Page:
How to open a champagne bottle without losing an eye
Flying cork can cause 'potentially blinding eye injuries'
Eye doctors in the U.S. have posted a video teaching people how to avoid eye injuries when opening a champagne bottle, warning that "hundreds of people" suffer serious eye injuries every year from doing it wrong.
The American Academy of Ophthalmology warns that a cork can fly up to 80 km/h, causing "potentially blinding eye injuries."
The two-and-a-half minute video features a group of people having a party and then an introduction from a spokesperson warning how a "warm bottle of champagne and poor technique in removing the cork can really be a dangerous combination."
The video then shows how to properly remove the cork from the bottle of bubbly:
- Chill sparkling wine and champagne to 45 degrees Fahrenheit or colder before opening. The cork of a warm bottle is more likely to pop unexpectedly.
- Don't shake the bottle. Shaking increases the speed at which the cork leaves the bottle, thereby increasing your chances of severe eye injury.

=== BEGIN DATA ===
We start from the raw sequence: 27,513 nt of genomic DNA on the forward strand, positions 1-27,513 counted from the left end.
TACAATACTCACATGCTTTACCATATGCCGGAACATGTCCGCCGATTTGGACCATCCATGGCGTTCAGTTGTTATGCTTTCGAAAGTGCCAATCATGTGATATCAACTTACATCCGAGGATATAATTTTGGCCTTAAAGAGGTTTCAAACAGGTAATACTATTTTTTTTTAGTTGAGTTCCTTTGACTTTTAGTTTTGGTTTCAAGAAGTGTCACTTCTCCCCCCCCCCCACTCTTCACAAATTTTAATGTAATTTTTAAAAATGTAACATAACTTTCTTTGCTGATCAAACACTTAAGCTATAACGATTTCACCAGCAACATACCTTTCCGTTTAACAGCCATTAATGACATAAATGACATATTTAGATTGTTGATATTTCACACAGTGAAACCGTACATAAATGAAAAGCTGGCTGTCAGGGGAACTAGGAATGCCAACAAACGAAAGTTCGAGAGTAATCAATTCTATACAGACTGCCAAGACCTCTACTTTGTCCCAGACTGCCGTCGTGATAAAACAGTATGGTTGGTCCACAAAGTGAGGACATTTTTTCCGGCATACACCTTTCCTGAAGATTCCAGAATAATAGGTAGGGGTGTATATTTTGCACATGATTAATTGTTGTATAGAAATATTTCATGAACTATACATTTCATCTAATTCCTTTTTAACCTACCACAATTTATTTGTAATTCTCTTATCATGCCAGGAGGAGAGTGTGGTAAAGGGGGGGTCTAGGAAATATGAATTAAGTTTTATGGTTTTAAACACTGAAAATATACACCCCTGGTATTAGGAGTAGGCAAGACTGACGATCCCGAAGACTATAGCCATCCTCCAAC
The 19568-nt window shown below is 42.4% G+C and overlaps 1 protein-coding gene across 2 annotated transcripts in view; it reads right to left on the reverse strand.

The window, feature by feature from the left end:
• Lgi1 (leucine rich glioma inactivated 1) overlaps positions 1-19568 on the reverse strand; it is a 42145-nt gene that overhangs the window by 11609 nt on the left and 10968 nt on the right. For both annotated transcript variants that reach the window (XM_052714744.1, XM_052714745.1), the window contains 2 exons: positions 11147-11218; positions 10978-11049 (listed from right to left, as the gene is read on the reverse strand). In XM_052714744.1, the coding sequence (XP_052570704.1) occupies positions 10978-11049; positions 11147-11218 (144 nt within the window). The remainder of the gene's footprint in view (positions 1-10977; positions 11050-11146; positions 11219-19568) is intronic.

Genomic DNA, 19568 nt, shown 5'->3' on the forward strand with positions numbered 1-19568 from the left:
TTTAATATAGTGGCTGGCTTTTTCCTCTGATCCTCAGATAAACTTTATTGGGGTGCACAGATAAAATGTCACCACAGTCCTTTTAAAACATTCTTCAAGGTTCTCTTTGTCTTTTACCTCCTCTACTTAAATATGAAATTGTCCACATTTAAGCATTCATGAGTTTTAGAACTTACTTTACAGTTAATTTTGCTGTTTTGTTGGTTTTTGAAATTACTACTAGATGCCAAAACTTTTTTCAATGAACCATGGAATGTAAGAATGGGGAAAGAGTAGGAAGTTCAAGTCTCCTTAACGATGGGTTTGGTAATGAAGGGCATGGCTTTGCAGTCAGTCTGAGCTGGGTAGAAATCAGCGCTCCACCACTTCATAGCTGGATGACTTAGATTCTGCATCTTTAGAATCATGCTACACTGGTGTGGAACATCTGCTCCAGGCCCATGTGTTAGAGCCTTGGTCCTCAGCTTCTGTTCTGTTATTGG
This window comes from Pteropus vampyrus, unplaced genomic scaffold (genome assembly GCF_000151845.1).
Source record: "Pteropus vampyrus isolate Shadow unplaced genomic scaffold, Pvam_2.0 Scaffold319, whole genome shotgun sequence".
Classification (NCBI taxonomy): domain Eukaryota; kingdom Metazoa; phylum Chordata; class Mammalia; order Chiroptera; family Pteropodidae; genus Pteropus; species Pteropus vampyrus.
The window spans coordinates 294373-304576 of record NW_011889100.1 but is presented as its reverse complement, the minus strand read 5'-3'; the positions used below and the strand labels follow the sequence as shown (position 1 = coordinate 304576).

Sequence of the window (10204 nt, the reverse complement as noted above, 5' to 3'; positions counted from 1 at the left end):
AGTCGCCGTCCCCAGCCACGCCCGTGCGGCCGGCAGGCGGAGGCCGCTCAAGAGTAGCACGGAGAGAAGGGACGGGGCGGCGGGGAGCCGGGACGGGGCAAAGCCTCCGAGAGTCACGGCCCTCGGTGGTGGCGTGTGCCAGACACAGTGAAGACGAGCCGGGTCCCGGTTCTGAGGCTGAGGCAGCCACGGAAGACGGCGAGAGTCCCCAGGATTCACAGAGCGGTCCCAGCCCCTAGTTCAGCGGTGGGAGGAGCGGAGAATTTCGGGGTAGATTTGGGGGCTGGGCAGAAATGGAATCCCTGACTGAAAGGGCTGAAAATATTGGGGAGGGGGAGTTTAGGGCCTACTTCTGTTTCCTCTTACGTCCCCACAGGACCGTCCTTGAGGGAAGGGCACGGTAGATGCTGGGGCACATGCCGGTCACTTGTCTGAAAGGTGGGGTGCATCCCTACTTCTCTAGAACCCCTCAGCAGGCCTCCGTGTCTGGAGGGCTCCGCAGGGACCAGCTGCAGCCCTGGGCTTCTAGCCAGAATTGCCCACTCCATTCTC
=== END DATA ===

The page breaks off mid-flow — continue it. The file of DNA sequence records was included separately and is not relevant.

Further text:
- To open the bottle safely, hold down the cork with the palm of your hand while removing the wire hood. Point the bottle at a 45-degree angle away from yourself and any bystanders.
- Place a towel over the entire top of the bottle and grasp the cork.
- Keep the bottle at a 45-degree angle as you slowly and firmly twist the bottle while holding the cork to break the seal. Continue to hold the cork while twisting the bottle. Continue until the cork is almost out of the neck.
- Counter the force of the cork using slight downward pressure just as the cork breaks free from the bottle.
- Never use a corkscrew to open a bottle of champagne or sparkling wine.
The video wishes everyone to "toast the holidays with good eye health!"